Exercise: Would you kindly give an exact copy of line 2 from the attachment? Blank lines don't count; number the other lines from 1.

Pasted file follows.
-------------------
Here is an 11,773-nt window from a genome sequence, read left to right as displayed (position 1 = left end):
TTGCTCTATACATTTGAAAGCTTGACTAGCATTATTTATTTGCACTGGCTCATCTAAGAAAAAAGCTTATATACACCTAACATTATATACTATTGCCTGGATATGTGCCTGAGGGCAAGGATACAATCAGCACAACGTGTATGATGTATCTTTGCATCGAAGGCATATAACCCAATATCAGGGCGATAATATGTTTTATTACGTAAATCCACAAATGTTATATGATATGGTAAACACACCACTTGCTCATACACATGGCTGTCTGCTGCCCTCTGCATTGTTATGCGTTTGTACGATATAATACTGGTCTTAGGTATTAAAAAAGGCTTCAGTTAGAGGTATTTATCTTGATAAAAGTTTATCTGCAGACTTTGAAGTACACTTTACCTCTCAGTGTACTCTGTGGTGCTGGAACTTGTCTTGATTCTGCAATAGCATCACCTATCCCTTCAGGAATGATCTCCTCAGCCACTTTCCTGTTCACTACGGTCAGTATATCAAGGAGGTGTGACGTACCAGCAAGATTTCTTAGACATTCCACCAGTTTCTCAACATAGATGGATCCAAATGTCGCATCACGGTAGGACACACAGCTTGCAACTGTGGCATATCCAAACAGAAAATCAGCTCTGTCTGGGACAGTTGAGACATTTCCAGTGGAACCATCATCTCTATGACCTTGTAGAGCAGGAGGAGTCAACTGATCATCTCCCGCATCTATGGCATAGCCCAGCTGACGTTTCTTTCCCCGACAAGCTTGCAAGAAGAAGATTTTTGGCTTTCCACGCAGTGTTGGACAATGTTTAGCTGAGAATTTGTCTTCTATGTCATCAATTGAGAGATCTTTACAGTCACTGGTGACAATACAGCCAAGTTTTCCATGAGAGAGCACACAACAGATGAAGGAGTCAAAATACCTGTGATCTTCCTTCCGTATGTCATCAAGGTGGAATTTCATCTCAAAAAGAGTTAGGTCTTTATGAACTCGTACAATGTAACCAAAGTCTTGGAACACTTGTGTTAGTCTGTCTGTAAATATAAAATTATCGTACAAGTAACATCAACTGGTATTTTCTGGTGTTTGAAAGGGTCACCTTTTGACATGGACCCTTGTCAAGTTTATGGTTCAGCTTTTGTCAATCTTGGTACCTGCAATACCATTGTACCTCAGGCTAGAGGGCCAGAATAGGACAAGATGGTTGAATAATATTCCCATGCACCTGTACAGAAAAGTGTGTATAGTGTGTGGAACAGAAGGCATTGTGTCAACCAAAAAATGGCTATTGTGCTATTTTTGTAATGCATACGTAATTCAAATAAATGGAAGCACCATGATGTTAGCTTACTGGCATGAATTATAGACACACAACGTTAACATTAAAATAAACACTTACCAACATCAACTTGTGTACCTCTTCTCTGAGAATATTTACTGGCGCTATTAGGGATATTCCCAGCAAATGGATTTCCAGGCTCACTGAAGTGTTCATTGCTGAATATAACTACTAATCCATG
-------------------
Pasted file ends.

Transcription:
TTGCTCTATACATTTGAAAGCTTGACTAGCATTATTTATTTGCACTGGCTCATCTAAGAAAAAAGCTTATATACACCTAACATTATATACTATTGCCTGGATATGTGCCTGAGGGCAAGGATACAATCAGCACAACGTGTATGATGTATCTTTGCATCGAAGGCATATAACCCAATATCAGGGCGATAATATGTTTTATTACGTAAATCCACAAATGTTATATGATATGGTAAACACACCACTTGCTCATACACATGGCTGTCTGCTGCCCTCTGCATTGTTATGCGTTTGTACGATATAATACTGGTCTTAGGTATTAAAAAAGGCTTCAGTTAGAGGTATTTATCTTGATAAAAGTTTATCTGCAGACTTTGAAGTACACTTTACCTCTCAGTGTACTCTGTGGTGCTGGAACTTGTCTTGATTCTGCAATAGCATCACCTATCCCTTCAGGAATGATCTCCTCAGCCACTTTCCTGTTCACTACGGTCAGTATATCAAGGAGGTGTGACGTACCAGCAAGATTTCTTAGACATTCCACCAGTTTCTCAACATAGATGGATCCAAATGTCGCATCACGGTAGGACACACAGCTTGCAACTGTGGCATATCCAAACAGAAAATCAGCTCTGTCTGGGACAGTTGAGACATTTCCAGTGGAACCATCATCTCTATGACCTTGTAGAGCAGGAGGAGTCAACTGATCATCTCCCGCATCTATGGCATAGCCCAGCTGACGTTTCTTTCCCCGACAAGCTTGCAAGAAGAAGATTTTTGGCTTTCCACGCAGTGTTGGACAATGTTTAGCTGAGAATTTGTCTTCTATGTCATCAATTGAGAGATCTTTACAGTCACTGGTGACAATACAGCCAAGTTTTCCATGAGAGAGCACACAACAGATGAAGGAGTCAAAATACCTGTGATCTTCCTTCCGTATGTCATCAAGGTGGAATTTCATCTCAAAAAGAGTTAGGTCTTTATGAACTCGTACAATGTAACCAAAGTCTTGGAACACTTGTGTTAGTCTGTCTGTAAATATAAAATTATCGTACAAGTAACATCAACTGGTATTTTCTGGTGTTTGAAAGGGTCACCTTTTGACATGGACCCTTGTCAAGTTTATGGTTCAGCTTTTGTCAATCTTGGTACCTGCAATACCATTGTACCTCAGGCTAGAGGGCCAGAATAGGACAAGATGGTTGAATAATATTCCCATGCACCTGTACAGAAAAGTGTGTATAGTGTGTGGAACAGAAGGCATTGTGTCAACCAAAAAATGGCTATTGTGCTATTTTTGTAATGCATACGTAATTCAAATAAATGGAAGCACCATGATGTTAGCTTACTGGCATGAATTATAGACACACAACGTTAACATTAAAATAAACACTTACCAACATCAACTTGTGTACCTCTTCTCTGAGAATATTTACTGGCGCTATTAGGGATATTCCCAGCAAATGGATTTCCAGGCTCACTGAAGTGTTCATTGCTGAATATAACTACTAATCCATG